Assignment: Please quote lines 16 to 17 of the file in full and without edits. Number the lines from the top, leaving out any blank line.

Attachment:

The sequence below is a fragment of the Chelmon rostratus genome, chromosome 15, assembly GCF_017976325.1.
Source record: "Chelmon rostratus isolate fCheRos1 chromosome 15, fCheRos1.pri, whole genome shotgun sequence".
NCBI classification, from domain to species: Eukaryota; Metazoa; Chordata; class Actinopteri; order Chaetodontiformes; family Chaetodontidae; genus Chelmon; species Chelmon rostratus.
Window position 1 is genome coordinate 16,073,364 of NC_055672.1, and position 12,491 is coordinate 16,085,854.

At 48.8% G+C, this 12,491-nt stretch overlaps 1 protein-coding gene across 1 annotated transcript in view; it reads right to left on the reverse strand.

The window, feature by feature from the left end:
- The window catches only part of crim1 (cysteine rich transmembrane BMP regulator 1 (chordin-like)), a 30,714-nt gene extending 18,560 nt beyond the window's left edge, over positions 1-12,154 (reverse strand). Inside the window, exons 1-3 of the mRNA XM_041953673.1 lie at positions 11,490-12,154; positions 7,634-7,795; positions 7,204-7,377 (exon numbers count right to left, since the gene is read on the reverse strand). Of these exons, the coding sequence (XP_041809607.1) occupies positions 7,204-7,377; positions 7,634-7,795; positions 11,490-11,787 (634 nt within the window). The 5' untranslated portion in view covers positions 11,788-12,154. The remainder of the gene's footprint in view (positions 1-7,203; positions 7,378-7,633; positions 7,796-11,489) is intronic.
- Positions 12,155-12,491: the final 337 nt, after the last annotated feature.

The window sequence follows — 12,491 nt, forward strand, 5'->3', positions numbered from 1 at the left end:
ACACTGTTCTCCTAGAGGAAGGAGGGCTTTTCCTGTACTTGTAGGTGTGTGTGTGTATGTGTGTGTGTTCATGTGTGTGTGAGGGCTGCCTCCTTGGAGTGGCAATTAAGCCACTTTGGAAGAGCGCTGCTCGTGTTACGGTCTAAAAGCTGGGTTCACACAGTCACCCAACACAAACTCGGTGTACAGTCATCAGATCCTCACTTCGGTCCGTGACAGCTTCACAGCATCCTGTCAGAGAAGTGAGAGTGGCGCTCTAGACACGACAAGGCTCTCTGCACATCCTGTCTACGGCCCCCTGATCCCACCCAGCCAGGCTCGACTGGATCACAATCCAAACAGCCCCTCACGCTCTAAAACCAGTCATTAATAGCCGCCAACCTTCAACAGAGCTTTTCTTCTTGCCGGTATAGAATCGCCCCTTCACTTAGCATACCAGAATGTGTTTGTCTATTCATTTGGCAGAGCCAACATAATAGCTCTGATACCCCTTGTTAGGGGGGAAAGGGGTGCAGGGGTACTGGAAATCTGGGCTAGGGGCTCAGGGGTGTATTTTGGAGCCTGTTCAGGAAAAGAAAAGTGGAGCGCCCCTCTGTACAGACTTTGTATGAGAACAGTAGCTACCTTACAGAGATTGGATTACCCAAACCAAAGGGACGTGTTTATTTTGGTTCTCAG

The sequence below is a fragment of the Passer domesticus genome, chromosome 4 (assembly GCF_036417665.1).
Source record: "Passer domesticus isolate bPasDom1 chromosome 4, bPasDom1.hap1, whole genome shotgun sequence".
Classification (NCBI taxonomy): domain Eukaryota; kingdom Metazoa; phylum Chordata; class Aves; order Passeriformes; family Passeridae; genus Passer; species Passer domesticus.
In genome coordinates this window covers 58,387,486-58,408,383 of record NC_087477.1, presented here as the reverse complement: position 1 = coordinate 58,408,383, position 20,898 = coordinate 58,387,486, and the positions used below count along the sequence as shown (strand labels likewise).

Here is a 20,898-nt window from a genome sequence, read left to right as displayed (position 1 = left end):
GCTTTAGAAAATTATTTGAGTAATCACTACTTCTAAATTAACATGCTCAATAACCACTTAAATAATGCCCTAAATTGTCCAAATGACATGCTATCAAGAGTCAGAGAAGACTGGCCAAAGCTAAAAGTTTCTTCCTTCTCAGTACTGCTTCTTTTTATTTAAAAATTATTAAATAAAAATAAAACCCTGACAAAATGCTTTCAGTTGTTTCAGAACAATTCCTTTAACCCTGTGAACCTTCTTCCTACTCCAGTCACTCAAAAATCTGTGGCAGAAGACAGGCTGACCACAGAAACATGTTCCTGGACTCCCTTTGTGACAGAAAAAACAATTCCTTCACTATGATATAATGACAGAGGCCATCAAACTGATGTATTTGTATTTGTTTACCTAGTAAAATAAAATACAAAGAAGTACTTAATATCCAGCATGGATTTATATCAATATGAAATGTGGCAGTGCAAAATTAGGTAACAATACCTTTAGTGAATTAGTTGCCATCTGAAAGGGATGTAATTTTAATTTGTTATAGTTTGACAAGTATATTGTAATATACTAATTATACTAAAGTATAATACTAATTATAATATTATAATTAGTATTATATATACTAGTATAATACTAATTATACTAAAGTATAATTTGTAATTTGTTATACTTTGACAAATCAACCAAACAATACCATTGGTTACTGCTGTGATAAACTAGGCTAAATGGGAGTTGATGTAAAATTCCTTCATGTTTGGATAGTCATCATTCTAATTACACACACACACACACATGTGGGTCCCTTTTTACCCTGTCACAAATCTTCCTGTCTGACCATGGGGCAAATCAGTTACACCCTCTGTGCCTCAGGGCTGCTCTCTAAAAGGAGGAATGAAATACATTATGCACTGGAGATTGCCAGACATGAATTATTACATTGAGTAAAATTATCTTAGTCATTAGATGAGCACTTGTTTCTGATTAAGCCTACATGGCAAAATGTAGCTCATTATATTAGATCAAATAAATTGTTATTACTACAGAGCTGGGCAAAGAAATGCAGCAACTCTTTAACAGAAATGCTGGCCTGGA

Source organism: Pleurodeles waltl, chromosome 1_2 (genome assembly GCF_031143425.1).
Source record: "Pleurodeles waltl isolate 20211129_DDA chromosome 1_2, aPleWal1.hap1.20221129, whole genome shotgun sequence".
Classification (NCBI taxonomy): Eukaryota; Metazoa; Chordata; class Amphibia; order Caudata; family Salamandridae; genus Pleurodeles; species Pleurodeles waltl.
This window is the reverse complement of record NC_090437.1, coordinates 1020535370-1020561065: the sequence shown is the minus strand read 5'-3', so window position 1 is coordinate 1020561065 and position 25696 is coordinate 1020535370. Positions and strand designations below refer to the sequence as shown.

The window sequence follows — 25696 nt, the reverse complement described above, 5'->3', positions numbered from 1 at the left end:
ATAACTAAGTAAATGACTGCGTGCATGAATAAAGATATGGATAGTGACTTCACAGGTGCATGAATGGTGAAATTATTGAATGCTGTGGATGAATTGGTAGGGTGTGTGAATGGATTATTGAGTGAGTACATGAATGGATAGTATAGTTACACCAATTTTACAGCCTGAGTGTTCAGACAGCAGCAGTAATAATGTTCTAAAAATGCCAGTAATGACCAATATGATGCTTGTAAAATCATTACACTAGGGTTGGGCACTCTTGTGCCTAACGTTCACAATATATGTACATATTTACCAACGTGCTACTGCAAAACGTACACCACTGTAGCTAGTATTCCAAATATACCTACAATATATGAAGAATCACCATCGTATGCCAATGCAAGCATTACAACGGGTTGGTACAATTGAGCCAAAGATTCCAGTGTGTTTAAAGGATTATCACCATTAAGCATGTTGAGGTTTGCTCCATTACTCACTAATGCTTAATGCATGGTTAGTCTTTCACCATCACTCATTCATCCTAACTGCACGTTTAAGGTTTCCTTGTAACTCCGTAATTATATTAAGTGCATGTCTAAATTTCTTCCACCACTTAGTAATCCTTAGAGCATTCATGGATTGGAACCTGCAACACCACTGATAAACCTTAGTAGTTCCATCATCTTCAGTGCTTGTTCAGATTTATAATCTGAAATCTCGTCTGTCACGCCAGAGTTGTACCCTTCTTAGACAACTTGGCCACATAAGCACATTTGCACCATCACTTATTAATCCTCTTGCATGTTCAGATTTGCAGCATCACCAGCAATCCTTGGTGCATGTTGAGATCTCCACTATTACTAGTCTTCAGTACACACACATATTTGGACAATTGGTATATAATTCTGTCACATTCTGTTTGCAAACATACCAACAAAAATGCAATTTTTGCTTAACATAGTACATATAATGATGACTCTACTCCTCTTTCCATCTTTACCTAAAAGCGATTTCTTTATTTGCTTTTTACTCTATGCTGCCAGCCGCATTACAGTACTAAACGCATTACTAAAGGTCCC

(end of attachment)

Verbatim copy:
GCTTTAGAAAATTATTTGAGTAATCACTACTTCTAAATTAACATGCTCAATAACCACTTAAATAATGCCCTAAATTGTCCAAATGACATGCTATCAAGAGTCAGAGAAGACTGGCCAAAGCTAAAAGTTTCTTCCTTCTCAGTACTGCTTCTTTTTATTTAAAAATTATTAAATAAAAATAAAACCCTGACAAAATGCTTTCAGTTGTTTCAGAACAATTCCTTTAACCCTGTGAACCTTCTTCCTACTCCAGTCACTCAAAAATCTGTGGCAGAAGACAGGCTGACCACAGAAACATGTTCCTGGACTCCCTTTGTGACAGAAAAAACAATTCCTTCACTATGATATAATGACAGAGGCCATCAAACTGATGTATTTGTATTTGTTTACCTAGTAAAATAAAATACAAAGAAGTACTTAATATCCAGCATGGATTTATATCAATATGAAATGTGGCAGTGCAAAATTAGGTAACAATACCTTTAGTGAATTAGTTGCCATCTGAAAGGGATGTAATTTTAATTTGTTATAGTTTGACAAGTATATTGTAATATACTAATTATACTAAAGTATAATACTAATTATAATATTATAATTAGTATTATATATACTAGTATAATACTAATTATACTAAAGTATAATTTGTAATTTGTTATACTTTGACAAATCAACCAAACAATACCATTGGTTACTGCTGTGATAAACTAGGCTAAATGGGAGTTGATGTAAAATTCCTTCATGTTTGGATAGTCATCATTCTAATTACACACACACACACACATGTGGGTCCCTTTTTACCCTGTCACAAATCTTCCTGTCTGACCATGGGGCAAATCAGTTACACCCTCTGTGCCTCAGGGCTGCTCTCTAAAAGGAGGAATGAAATACATTATGCACTGGAGATTGCCAGACATGAATTATTACATTGAGTAAAATTATCTTAGTCATTAGATGAGCACTTGTTTCTGATTAAGCCTACATGGCAAAATGTAGCTCATTATATTAGATCAAATAAATTGTTATTACTACAGAGCTGGGCAAAGAAATGCAGCAACTCTTTAACAGAAATGCTGGCCTGGA

Source organism: Pleurodeles waltl, chromosome 1_2 (genome assembly GCF_031143425.1).